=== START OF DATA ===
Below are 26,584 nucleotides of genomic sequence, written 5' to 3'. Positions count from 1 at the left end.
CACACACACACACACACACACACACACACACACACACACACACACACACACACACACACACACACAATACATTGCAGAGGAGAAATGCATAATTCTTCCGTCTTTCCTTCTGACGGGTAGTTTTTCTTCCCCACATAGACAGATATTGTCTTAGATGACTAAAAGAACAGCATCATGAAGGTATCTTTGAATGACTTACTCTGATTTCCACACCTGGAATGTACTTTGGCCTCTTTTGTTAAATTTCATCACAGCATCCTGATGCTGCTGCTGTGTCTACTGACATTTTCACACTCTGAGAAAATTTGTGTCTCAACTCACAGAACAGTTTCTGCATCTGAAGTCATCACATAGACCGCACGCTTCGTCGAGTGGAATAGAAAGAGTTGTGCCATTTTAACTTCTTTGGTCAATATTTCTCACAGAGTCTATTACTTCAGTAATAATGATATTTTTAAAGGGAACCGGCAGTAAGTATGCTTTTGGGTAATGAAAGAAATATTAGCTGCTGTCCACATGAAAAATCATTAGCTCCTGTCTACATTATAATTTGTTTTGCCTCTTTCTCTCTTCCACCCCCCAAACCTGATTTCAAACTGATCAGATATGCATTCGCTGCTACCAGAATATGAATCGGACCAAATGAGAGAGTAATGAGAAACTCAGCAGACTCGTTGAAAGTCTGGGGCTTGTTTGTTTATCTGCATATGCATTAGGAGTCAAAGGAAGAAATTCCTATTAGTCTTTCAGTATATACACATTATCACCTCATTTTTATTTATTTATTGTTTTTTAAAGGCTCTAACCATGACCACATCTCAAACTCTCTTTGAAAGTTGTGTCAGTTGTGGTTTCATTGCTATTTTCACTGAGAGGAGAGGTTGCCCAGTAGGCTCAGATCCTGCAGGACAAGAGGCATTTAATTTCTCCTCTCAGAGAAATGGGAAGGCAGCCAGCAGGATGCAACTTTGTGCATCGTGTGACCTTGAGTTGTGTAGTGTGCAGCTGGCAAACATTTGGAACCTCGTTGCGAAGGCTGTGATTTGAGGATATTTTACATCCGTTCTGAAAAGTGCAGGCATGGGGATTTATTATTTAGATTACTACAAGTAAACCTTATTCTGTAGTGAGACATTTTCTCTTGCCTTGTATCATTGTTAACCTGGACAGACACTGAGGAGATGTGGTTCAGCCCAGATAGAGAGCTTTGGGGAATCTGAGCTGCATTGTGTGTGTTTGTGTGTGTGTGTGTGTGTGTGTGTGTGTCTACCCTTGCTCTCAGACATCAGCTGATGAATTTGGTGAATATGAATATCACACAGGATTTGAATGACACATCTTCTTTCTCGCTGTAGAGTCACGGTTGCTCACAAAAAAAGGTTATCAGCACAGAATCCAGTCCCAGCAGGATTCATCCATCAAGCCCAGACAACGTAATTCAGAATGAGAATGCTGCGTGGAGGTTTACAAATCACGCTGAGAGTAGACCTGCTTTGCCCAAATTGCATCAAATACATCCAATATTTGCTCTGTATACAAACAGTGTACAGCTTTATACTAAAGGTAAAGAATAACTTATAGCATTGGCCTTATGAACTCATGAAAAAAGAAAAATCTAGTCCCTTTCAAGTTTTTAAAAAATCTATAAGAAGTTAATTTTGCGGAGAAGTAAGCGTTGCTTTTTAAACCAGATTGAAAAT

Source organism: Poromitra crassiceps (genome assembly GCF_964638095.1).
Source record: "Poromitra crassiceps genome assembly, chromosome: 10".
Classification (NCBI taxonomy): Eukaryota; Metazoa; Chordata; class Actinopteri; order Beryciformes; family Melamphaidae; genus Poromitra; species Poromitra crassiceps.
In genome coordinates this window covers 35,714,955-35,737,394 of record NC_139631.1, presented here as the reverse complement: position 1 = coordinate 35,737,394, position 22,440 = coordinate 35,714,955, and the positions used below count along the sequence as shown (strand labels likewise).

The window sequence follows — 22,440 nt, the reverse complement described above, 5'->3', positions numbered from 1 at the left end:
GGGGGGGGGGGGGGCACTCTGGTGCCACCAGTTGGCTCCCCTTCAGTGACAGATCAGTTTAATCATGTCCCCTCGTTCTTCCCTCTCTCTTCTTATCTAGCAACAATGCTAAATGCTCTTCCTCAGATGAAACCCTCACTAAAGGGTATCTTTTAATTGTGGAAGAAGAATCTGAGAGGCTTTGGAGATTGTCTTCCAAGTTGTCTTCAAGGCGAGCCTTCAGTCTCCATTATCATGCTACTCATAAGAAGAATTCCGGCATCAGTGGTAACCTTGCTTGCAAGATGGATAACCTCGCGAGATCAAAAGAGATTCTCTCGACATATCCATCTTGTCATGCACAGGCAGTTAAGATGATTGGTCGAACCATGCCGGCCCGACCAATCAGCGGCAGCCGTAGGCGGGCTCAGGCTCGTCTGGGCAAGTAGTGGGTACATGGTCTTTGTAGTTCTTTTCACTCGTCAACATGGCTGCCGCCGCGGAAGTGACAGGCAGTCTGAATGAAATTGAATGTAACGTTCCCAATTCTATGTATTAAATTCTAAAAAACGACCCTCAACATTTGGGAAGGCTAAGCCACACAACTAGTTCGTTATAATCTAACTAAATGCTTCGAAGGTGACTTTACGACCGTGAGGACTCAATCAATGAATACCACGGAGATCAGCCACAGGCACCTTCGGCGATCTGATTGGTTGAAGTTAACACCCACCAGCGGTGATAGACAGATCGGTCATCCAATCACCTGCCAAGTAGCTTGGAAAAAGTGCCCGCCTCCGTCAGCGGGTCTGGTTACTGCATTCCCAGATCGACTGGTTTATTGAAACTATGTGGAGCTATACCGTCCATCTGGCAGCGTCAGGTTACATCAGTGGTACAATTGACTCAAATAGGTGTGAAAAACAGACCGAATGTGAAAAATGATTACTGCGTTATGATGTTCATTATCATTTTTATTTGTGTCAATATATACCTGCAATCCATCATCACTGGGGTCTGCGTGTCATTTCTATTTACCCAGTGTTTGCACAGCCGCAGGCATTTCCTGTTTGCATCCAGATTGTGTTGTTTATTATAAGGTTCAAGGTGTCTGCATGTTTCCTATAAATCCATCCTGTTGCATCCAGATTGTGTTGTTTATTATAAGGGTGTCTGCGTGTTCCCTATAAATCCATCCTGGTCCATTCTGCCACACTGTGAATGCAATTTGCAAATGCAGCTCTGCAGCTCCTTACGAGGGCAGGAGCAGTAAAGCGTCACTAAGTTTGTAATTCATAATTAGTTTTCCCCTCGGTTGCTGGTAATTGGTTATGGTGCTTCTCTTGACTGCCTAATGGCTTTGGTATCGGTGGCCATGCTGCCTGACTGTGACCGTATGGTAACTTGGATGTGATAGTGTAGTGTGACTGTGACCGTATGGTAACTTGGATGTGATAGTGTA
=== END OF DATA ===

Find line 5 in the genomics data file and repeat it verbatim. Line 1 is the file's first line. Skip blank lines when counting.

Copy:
Classification (NCBI taxonomy): Eukaryota; Metazoa; Chordata; class Actinopteri; order Beryciformes; family Melamphaidae; genus Poromitra; species Poromitra crassiceps.